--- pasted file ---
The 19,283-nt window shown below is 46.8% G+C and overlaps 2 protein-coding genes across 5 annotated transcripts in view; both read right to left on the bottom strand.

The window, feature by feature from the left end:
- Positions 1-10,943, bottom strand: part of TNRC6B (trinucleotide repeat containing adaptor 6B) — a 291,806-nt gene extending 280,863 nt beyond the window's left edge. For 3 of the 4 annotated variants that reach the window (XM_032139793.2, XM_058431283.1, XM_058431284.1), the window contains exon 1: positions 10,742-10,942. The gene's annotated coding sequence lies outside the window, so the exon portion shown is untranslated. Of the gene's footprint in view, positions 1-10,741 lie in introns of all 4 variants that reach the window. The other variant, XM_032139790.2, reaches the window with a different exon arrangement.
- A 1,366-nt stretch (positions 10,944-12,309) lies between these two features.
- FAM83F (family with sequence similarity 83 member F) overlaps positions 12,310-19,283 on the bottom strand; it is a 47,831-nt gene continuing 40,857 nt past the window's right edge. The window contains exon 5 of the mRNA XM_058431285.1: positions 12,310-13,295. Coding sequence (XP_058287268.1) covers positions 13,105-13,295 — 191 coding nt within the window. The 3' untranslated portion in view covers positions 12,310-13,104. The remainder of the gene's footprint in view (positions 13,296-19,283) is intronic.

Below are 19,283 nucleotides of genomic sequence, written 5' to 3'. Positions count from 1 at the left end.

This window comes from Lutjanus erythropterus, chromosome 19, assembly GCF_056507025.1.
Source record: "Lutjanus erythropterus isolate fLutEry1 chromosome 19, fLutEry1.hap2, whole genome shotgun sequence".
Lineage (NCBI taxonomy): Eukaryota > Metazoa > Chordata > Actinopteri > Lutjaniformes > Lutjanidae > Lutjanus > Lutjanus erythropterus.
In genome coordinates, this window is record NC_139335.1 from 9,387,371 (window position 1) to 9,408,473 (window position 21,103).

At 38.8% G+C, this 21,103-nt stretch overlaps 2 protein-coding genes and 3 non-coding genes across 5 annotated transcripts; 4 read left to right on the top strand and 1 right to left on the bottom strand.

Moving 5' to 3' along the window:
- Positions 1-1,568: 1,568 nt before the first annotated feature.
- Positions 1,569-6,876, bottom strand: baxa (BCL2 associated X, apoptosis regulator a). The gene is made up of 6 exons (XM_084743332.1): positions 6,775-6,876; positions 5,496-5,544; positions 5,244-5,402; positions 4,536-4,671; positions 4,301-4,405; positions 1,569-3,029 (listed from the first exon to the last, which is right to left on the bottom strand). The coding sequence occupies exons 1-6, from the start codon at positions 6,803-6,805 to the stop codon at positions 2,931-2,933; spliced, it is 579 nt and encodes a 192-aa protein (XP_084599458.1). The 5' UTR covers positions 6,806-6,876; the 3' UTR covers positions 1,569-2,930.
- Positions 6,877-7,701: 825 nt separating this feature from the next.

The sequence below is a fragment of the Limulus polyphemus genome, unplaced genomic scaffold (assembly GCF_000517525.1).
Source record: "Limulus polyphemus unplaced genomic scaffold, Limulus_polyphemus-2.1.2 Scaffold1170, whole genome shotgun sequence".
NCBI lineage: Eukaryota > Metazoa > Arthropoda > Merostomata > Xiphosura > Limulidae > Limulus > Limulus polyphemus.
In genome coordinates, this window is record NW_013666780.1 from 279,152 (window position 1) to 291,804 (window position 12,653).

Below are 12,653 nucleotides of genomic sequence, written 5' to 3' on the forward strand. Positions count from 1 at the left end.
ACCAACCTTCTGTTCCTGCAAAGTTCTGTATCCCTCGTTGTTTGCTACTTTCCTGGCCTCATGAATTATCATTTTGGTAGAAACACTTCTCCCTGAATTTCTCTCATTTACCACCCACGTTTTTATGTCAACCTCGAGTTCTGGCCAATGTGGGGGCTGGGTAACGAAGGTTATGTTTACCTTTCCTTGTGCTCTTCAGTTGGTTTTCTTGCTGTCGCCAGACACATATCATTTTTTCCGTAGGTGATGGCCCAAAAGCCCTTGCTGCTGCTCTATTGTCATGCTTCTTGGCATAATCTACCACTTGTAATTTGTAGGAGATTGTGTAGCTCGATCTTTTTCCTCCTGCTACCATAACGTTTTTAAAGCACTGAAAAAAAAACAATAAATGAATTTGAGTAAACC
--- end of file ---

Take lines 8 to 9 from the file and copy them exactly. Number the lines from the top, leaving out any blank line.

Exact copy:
Source record: "Lutjanus erythropterus isolate fLutEry1 chromosome 19, fLutEry1.hap2, whole genome shotgun sequence".
Lineage (NCBI taxonomy): Eukaryota > Metazoa > Chordata > Actinopteri > Lutjaniformes > Lutjanidae > Lutjanus > Lutjanus erythropterus.